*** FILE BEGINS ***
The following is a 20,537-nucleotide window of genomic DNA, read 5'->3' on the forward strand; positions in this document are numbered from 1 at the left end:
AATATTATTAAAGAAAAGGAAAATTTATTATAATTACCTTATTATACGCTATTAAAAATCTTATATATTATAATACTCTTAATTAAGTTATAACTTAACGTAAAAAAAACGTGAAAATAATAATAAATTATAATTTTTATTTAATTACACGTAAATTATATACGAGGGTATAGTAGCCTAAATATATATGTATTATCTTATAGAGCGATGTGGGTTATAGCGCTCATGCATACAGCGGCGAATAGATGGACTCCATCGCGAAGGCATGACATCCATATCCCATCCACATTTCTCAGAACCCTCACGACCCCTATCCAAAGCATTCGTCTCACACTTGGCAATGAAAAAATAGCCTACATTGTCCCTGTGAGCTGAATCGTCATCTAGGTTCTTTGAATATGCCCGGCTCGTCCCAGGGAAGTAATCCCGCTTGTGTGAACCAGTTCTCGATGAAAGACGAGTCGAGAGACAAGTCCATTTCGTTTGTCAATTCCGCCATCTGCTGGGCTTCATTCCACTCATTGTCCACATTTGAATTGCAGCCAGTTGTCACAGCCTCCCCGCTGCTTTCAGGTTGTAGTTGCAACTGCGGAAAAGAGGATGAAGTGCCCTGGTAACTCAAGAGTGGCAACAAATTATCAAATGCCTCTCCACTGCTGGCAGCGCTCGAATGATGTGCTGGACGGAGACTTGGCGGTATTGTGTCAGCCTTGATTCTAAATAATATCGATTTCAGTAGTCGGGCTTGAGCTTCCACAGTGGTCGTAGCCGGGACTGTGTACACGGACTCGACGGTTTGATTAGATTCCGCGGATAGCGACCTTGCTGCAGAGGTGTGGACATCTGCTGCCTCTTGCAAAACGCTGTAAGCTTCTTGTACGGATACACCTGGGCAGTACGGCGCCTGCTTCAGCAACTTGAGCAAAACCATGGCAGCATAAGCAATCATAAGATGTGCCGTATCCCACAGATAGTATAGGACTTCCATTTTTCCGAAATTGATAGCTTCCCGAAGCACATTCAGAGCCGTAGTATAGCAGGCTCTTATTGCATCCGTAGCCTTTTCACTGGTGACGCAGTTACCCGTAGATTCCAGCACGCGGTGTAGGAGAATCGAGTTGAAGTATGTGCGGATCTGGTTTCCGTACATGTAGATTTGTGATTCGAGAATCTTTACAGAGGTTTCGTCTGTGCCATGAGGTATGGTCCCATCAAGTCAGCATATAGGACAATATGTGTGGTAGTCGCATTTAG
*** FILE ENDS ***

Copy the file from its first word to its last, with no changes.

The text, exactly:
The following is a 20,537-nucleotide window of genomic DNA, read 5'->3' on the forward strand; positions in this document are numbered from 1 at the left end:
AATATTATTAAAGAAAAGGAAAATTTATTATAATTACCTTATTATACGCTATTAAAAATCTTATATATTATAATACTCTTAATTAAGTTATAACTTAACGTAAAAAAAACGTGAAAATAATAATAAATTATAATTTTTATTTAATTACACGTAAATTATATACGAGGGTATAGTAGCCTAAATATATATGTATTATCTTATAGAGCGATGTGGGTTATAGCGCTCATGCATACAGCGGCGAATAGATGGACTCCATCGCGAAGGCATGACATCCATATCCCATCCACATTTCTCAGAACCCTCACGACCCCTATCCAAAGCATTCGTCTCACACTTGGCAATGAAAAAATAGCCTACATTGTCCCTGTGAGCTGAATCGTCATCTAGGTTCTTTGAATATGCCCGGCTCGTCCCAGGGAAGTAATCCCGCTTGTGTGAACCAGTTCTCGATGAAAGACGAGTCGAGAGACAAGTCCATTTCGTTTGTCAATTCCGCCATCTGCTGGGCTTCATTCCACTCATTGTCCACATTTGAATTGCAGCCAGTTGTCACAGCCTCCCCGCTGCTTTCAGGTTGTAGTTGCAACTGCGGAAAAGAGGATGAAGTGCCCTGGTAACTCAAGAGTGGCAACAAATTATCAAATGCCTCTCCACTGCTGGCAGCGCTCGAATGATGTGCTGGACGGAGACTTGGCGGTATTGTGTCAGCCTTGATTCTAAATAATATCGATTTCAGTAGTCGGGCTTGAGCTTCCACAGTGGTCGTAGCCGGGACTGTGTACACGGACTCGACGGTTTGATTAGATTCCGCGGATAGCGACCTTGCTGCAGAGGTGTGGACATCTGCTGCCTCTTGCAAAACGCTGTAAGCTTCTTGTACGGATACACCTGGGCAGTACGGCGCCTGCTTCAGCAACTTGAGCAAAACCATGGCAGCATAAGCAATCATAAGATGTGCCGTATCCCACAGATAGTATAGGACTTCCATTTTTCCGAAATTGATAGCTTCCCGAAGCACATTCAGAGCCGTAGTATAGCAGGCTCTTATTGCATCCGTAGCCTTTTCACTGGTGACGCAGTTACCCGTAGATTCCAGCACGCGGTGTAGGAGAATCGAGTTGAAGTATGTGCGGATCTGGTTTCCGTACATGTAGATTTGTGATTCGAGAATCTTTACAGAGGTTTCGTCTGTGCCATGAGGTATGGTCCCATCAAGTCAGCATATAGGACAATATGTGTGGTAGTCGCATTTAG